Relationship between minority nonnucleoside reverse transcriptase inhibitor resistance mutations, adherence, and the risk of virologic failure.

TitleRelationship between minority nonnucleoside reverse transcriptase inhibitor resistance mutations, adherence, and the risk of virologic failure.
Publication TypeJournal Article
Year of Publication2012
AuthorsLi JZ, Paredes R, Ribaudo HJ, Svarovskaia ES, Kozal MJ, Hullsiek KH, Miller MD, Bangsberg DR, Kuritzkes DR
JournalAIDS
Volume26
Issue2
Pagination185-92
Date Published2012 Jan 14
ISSN1473-5571
KeywordsAdult, Anti-HIV Agents, CD4 Lymphocyte Count, Cohort Studies, Counseling, Drug Resistance, Viral, Female, HIV Infections, HIV-1, Humans, Male, Medication Adherence, Mutation, Reverse Transcriptase Inhibitors, Treatment Outcome, Viral Load
Abstract

OBJECTIVES: To evaluate the risk of virologic failure conferred by suboptimal adherence to nonnucleoside reverse transcriptase inhibitors (NNRTIs) and minority NNRTI resistance mutations.

DESIGN: Pooled analysis of the risk of virologic failure conferred by minority NNRTI resistance mutations and NNRTI adherence from three studies of treatment-naïve individuals initiating an NNRTI-based regimen.

METHODS: Participants from each study were categorized into both adherence quartiles (Q1-Q4) and four strata: at least 95%, 80-94%, 60-79%, and below 60%. Weighted Cox proportional hazard models were used to estimate the risk of virologic failure.

RESULTS: The majority of participants (N = 768) had high measured adherence, but those in the lowest adherence quartile had the highest proportion of participants with virologic failure and the risk of virologic failure increased step-wise with adherence below 95%. Detection of minority NNRTI drug resistance mutations increased the proportion of participants with virologic failure across adherence quartiles (Cochran-Mantel-Haenszel P < 0.001) and adherence strata [Cochran-Mantel-Haenszel P < 0.001; <60% adherence, hazard ratio 1.7 (1.1-2.7), P = 0.02; 60-79% adherence, hazard ratio 1.2 (0.5-3.2), P = 0.67; 80-94% adherence, hazard ratio 2.5 (0.98-6.3), P = 0.06; ≥95% adherence, hazard ratio 3.6 (2.3-5.6), P < 0.001]. On multivariate analysis, the effect of minority variants was also most prominent at higher levels of medication adherence.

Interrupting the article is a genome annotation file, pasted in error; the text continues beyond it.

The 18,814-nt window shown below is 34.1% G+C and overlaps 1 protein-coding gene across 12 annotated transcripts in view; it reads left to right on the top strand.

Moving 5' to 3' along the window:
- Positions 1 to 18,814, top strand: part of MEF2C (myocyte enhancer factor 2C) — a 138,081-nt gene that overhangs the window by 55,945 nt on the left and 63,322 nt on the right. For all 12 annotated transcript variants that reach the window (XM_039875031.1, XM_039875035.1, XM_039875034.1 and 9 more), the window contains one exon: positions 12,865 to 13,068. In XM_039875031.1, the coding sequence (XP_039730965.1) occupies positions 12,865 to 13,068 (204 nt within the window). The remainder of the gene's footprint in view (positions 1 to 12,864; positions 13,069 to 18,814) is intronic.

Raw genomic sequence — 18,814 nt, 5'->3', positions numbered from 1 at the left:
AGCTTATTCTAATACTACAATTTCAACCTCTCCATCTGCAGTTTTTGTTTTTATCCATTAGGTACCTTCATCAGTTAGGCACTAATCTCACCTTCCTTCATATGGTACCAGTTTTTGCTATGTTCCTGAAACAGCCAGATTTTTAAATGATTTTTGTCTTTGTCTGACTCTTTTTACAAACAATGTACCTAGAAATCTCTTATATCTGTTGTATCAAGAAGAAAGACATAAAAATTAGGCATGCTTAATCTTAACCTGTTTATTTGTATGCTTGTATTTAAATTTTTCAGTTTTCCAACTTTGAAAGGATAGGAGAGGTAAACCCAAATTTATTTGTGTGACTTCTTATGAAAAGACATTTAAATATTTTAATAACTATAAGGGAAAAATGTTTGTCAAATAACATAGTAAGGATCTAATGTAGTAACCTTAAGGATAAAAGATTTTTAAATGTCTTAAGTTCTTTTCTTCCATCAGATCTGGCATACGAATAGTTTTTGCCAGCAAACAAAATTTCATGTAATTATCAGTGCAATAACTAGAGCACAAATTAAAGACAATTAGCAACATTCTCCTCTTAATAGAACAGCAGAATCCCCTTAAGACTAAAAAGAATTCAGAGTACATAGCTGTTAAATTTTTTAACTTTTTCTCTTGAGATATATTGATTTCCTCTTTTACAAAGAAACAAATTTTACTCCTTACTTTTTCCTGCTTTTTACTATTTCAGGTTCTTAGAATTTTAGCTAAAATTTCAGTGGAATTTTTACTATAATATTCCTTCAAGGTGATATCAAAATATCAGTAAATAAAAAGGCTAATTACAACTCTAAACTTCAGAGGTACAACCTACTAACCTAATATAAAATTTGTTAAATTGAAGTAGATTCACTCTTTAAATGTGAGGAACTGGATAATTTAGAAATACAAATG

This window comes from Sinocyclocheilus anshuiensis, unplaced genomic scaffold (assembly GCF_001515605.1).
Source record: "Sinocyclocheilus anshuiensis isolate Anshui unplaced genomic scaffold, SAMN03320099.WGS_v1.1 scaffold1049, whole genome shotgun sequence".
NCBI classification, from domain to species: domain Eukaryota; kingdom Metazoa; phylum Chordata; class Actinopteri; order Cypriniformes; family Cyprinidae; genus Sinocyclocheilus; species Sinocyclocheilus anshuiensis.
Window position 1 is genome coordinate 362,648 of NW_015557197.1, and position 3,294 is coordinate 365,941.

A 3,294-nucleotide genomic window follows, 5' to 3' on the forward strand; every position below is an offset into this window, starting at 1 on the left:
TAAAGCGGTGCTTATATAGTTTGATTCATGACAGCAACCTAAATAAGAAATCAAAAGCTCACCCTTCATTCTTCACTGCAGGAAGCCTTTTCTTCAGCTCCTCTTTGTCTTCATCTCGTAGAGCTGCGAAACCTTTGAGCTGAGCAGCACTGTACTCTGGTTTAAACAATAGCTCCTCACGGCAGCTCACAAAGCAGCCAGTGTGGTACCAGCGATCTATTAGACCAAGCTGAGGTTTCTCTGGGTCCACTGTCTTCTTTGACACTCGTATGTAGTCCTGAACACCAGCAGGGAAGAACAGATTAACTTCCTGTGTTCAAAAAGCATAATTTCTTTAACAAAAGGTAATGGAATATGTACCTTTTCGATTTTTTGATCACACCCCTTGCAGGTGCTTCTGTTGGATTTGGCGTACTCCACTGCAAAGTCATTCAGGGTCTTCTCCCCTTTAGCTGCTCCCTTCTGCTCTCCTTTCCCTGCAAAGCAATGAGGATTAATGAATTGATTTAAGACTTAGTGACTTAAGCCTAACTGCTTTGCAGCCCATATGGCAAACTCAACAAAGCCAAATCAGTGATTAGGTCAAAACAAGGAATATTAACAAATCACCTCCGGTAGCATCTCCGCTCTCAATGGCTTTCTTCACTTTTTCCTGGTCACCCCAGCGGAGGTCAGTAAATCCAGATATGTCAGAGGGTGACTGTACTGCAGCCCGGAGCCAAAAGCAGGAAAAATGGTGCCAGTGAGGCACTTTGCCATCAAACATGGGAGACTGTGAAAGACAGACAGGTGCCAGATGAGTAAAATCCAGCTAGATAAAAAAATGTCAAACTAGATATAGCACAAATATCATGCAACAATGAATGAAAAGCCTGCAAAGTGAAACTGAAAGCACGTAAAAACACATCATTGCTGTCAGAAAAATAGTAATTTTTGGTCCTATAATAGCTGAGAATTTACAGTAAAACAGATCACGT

CONCLUSIONS: The presence of minority NNRTI resistance mutations and NNRTI adherence were found to be independent predictors of virologic failure, but also modify each other's effects on virologic failure. In addition to the focus on medication adherence counseling, ultrasensitive HIV-1 drug resistance assays could play a role in optimizing the success rates of first-line antiretroviral therapy.

DOI10.1097/QAD.0b013e32834e9d7d
Alternate JournalAIDS
PubMed ID22179227
PubMed Central IDPMC3437231
Grant ListK24 RR016482 / RR / NCRR NIH HHS / United States
K24 RR016482 / RR / NCRR NIH HHS / United States
P30 AI060354 / AI / NIAID NIH HHS / United States
P30 AI060354 / AI / NIAID NIH HHS / United States
R01 MH054907 / MH / NIMH NIH HHS / United States
U01 AI 068636 / AI / NIAID NIH HHS / United States
U01 AI042170 / AI / NIAID NIH HHS / United States
U01 AI042170 / AI / NIAID NIH HHS / United States
U01 AI068634 / AI / NIAID NIH HHS / United States
U01 AI068634 / AI / NIAID NIH HHS / United States
U01 AI068636 / AI / NIAID NIH HHS / United States